Reeves Law Firm, P.C. | Roy L. Reeves
Do you have court orders for custody? If so, the orders either have a geographic restriction or they do not. If you do not have any orders, you can move, but you may get served by the father before jurisdiction attaches in the new state and ordered to move back.
Answer Applies to: Texas
Law Offices of Arlene D. Kock | Arlene D. Kock
If you currently have court orders concerning parenting the child that do not address this issue, then you need to modify the orders to reflect this new arrangement. If you have no orders at all and move without them, you run the risk of the father getting orders requiring the child's return to CA.
Answer Applies to: California
John E. Kirchner, Attorney at Law | John Kirchner
Until there is some sort of court order telling you what you can or cannot do, you are free to do whatever you want. If the father chooses to start a court action before you have been gone for at least 6 months, a court here in Colorado might decide it has the authority to decide custody and could even require the child to be returned. That is unlikely, but nevertheless possible.
Answer Applies to: Colorado
Beaulier Law Office | Maury Beaulier
The issue is not whether you are married to the father. The issue is whether custody or parenting time has ever been awarded by a court order. if it has, you must have consent of the other parent or an Order of the court allowing that relocation.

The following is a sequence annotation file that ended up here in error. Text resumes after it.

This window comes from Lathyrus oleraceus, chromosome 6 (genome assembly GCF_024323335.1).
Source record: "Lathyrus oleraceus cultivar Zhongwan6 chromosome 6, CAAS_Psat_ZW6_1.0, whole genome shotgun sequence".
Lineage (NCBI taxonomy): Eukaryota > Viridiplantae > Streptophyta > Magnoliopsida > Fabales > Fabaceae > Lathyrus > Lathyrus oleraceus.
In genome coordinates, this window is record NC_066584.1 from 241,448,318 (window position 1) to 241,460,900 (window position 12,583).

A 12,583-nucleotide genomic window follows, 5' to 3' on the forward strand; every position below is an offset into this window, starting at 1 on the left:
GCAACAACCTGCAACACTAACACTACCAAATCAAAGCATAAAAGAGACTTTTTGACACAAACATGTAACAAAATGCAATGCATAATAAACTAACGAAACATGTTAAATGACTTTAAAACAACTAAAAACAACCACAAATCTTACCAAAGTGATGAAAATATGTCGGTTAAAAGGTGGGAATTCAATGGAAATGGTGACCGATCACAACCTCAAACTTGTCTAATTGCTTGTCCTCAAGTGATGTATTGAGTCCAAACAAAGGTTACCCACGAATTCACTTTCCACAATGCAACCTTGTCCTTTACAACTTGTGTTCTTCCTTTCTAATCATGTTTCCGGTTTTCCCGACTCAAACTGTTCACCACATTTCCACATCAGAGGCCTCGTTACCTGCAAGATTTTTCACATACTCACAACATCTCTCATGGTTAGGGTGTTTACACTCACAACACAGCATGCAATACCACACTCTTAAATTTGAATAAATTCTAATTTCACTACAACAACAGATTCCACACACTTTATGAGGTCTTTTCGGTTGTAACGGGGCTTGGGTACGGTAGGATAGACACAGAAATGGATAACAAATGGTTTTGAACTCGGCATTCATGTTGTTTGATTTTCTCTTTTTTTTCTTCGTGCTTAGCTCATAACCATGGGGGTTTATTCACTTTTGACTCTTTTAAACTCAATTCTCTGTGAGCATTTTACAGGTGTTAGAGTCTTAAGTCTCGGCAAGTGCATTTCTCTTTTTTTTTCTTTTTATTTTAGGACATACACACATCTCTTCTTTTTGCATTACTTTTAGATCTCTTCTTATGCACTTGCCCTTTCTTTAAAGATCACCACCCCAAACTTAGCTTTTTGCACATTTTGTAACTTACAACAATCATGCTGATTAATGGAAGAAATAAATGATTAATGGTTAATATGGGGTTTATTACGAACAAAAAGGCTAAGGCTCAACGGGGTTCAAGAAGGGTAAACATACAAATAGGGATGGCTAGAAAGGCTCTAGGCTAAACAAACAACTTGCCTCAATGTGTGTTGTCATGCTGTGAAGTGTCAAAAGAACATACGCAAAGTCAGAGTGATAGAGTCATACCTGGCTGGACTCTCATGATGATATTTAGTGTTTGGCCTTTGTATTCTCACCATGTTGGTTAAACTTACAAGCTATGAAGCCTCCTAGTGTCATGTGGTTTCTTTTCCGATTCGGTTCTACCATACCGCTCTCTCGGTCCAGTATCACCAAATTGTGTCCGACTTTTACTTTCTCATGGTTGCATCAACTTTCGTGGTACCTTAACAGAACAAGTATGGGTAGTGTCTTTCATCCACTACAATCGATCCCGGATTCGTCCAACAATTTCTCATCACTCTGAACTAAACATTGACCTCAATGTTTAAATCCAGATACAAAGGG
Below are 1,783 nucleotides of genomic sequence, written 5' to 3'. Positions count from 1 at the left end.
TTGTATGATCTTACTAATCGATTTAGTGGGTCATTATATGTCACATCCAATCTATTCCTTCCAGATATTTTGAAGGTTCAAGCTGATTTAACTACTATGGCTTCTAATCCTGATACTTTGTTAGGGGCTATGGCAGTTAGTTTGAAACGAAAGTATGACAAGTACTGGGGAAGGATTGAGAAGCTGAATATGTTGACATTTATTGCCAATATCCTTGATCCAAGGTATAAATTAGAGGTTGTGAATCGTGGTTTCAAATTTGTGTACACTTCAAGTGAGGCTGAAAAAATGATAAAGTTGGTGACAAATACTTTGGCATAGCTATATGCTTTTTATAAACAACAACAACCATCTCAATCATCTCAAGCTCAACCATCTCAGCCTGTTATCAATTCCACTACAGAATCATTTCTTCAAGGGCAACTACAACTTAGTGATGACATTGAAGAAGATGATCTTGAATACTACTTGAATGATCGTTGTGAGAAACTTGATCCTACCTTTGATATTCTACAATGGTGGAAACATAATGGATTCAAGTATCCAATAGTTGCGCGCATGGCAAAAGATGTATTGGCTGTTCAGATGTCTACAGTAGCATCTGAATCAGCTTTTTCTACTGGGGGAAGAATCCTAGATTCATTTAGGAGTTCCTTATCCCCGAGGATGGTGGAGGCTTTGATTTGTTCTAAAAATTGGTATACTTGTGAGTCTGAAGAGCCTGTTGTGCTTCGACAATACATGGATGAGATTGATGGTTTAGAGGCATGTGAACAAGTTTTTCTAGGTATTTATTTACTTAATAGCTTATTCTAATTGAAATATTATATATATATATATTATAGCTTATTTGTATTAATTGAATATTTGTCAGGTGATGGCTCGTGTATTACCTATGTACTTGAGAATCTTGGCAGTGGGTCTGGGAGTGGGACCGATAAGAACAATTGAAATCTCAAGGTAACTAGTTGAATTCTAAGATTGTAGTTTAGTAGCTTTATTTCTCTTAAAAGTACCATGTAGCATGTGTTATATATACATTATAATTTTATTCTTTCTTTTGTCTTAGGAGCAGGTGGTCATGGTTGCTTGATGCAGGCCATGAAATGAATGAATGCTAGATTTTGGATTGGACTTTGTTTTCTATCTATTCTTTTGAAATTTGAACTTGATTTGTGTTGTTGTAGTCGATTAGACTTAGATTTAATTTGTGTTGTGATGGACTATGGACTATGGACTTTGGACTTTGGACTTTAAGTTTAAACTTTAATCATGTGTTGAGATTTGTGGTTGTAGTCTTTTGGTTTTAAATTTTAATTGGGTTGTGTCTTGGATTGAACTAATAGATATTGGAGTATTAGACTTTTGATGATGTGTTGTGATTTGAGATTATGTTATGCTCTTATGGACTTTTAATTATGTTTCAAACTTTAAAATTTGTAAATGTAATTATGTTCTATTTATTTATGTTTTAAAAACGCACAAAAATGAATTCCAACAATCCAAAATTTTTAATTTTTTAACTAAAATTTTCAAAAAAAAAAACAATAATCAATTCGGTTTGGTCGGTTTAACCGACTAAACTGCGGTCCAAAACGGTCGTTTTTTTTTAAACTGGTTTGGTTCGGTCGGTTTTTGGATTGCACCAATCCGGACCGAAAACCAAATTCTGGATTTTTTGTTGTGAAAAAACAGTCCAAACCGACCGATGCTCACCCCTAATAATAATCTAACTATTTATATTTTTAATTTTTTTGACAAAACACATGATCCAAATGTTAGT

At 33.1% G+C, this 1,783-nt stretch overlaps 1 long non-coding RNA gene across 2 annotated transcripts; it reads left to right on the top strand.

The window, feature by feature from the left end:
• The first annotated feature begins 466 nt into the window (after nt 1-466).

Answer Applies to: Minnesota
The Zwiebel Law Firm, LLC | Elizabeth Zwiebel
If you have custody papers that govern the custody of your son, then in those papers will most likely be the Relocation Act language that requires you to provide notice to his father. You should hire an attorney to walk you through the process of relocating with a child that this state may have jurisdiction over.
Answer Applies to: Alabama
Law Office of L. Paul Zahn | Paul Zahn
If there are no orders keeping you and the child here, then yes. A better approach is to obtain an order giving you the right to move, however. If you are in my area and are looking for an attorney, please contact me for a free consultation.
Answer Applies to: California
Fox Law Firm LLC | Tina Fox
If you have never been to court and there is not support order or court order stating that you cannot leave the state without the court's permission or the permission or notification of the other parent then you should be fine. You have to do what is not only what's best for you but what is in the best interest of the child. If you do decide to move, I encourage you to continue to have an open relationship between the child and his father, informing him that you have moved and where he can contact his son (via telephone at least).
Answer Applies to: Illinois
Law Office of Michael W. Bugni | Jay W. Neff
Was paternity ever established? Are there any court orders in effect? If paternity has never been established, and if there are no court orders in effect, then, it is probably safe to say that there is nothing holding you here in Washington. However, if the bio-dad has been seeing the child on a regular basis, and if you and the child suddenly disappear, then, he is likely to file an action with the court that could have the effect of dragging you back here.
Answer Applies to: Washington